Entrainment and advection in an islands tidal wake, as revealed by light attenuance, zooplankton, and ichthyoplankton
Limnol. Oceanogr., 49(1), 2004, 283-296 | DOI: 10.4319/lo.2004.49.1.0283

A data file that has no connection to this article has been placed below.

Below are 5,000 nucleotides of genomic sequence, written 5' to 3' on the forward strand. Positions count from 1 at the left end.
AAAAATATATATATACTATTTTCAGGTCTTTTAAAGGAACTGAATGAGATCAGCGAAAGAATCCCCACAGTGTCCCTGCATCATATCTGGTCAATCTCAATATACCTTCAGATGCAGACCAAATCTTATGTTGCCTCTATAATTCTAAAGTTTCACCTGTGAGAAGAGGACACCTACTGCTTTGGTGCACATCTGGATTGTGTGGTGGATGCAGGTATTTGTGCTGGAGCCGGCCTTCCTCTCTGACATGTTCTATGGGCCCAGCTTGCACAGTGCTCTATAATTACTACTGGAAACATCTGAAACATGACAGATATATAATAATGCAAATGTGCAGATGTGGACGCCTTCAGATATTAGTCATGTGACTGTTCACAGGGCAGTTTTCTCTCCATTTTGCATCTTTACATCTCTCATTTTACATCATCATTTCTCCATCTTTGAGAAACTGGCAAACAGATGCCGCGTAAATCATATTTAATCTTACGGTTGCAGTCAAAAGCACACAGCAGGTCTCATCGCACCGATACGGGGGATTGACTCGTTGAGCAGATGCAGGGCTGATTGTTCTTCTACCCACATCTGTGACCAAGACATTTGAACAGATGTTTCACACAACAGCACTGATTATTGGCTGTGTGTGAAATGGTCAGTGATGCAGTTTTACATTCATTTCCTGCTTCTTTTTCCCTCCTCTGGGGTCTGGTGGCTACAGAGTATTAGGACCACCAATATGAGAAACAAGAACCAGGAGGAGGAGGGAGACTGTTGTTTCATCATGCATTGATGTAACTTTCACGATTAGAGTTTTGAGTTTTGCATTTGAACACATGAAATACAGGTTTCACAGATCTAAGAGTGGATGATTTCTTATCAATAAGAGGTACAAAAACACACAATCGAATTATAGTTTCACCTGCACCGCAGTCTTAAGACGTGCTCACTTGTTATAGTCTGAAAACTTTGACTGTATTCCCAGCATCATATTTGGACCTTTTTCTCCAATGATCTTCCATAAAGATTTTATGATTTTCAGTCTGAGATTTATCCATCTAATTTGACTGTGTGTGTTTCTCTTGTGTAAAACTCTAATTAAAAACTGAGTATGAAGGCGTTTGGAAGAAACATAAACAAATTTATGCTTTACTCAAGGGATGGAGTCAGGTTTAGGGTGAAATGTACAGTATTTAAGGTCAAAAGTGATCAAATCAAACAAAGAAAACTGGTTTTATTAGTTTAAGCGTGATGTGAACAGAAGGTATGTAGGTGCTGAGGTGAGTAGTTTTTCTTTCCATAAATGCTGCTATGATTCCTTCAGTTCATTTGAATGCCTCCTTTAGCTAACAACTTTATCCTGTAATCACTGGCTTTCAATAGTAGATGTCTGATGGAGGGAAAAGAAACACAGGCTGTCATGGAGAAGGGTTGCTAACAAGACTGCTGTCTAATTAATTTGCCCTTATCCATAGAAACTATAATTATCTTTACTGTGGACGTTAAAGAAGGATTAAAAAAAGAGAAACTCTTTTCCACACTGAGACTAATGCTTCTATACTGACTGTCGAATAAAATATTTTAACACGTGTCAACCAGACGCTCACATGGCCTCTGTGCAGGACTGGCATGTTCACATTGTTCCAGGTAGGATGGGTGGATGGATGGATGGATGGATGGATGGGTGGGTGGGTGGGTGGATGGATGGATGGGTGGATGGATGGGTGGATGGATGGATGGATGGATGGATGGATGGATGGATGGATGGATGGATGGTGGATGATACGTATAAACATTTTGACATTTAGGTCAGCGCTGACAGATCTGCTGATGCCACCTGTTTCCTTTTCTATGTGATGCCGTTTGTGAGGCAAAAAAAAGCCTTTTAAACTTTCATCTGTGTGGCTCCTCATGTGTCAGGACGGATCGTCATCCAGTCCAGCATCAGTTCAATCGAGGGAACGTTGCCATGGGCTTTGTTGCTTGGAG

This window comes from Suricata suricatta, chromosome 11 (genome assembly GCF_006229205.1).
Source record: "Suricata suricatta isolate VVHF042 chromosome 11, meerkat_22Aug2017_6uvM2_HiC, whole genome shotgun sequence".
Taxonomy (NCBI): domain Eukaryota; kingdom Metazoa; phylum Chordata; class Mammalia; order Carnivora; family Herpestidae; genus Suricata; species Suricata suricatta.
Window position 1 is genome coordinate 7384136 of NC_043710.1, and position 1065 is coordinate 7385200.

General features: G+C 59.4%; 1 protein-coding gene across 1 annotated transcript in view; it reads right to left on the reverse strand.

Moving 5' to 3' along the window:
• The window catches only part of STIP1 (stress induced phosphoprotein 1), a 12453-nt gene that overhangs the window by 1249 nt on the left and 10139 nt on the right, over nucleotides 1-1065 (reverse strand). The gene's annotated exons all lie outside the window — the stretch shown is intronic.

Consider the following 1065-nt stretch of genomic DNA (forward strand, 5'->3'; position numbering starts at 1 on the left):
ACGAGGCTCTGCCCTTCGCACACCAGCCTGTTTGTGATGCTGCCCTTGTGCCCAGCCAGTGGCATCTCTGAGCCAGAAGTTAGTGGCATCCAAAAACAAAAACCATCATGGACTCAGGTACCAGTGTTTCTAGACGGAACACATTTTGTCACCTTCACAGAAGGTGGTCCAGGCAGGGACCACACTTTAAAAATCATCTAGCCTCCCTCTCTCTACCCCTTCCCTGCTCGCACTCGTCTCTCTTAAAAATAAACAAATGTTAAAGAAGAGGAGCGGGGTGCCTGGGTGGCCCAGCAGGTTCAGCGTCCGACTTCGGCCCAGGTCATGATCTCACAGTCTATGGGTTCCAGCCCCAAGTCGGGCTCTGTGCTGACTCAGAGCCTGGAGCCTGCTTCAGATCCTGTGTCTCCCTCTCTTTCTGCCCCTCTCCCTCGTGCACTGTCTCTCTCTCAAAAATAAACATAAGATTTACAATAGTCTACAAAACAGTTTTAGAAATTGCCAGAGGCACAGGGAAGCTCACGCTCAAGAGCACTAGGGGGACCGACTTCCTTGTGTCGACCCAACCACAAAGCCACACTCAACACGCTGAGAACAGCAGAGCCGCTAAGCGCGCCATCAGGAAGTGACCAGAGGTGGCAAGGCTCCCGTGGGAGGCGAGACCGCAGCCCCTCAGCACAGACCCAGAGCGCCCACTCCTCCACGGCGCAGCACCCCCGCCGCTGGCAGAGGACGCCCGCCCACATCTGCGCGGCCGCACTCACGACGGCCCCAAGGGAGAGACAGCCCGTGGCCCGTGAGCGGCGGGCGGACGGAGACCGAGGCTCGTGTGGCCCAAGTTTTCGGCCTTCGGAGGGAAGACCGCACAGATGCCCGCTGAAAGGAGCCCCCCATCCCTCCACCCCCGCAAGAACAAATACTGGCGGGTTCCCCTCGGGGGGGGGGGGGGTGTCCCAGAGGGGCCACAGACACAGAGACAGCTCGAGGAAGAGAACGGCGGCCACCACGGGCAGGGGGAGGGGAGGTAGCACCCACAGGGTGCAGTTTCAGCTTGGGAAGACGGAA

ABSTRACT: Spatial and temporal patterns of light attenuance, zooplankton abundance, and larval fish assemblages observed at night in the flood tide wake of a 2-km-wide, steep-sided island within the Great Barrier Reef lagoon (40-45-m local depth) are compared with two simple models. Eddy upwelling is shown to be slow relative to erosion, vertical entrainment, and advection (EA) arising near the flanks of the island, where currents were accelerated to 1-2 m s-1, approximately twice that in the free stream. Turbidity (particles ,300- mm equivalent spherical diameter [ESD], inferred from increased water column light attenuance of an optical plankton counter) and medium-sized zooplankton (700-1,000- mm ESD) appeared to be entrained toward the surface, to form a V-shaped plume. The plume originated near the islands flanks and converged 4 km downstream. Here, light attenuance returned to the free stream conditions, presumably as sediments settled, leaving a patch of medium-sized zooplankton that had a three- to fourfold greater biomass concentration than the free stream. A decrease in the concentration of small zooplankton (300-500- mm ESD, generally found in surface waters) is also consistent with vertical mixing by EA. Neuston net collections across the wake revealed two larval fish assemblages that were correlated with either the small surface zooplankton or with the deeper, medium-sized zooplankton, which included epibenthic taxa. If EA is a common process for patch formation in tidal waters, then the geometry of the associated plumes may predict larval settlement (recruitment "hotspots") in shallow tidal waters.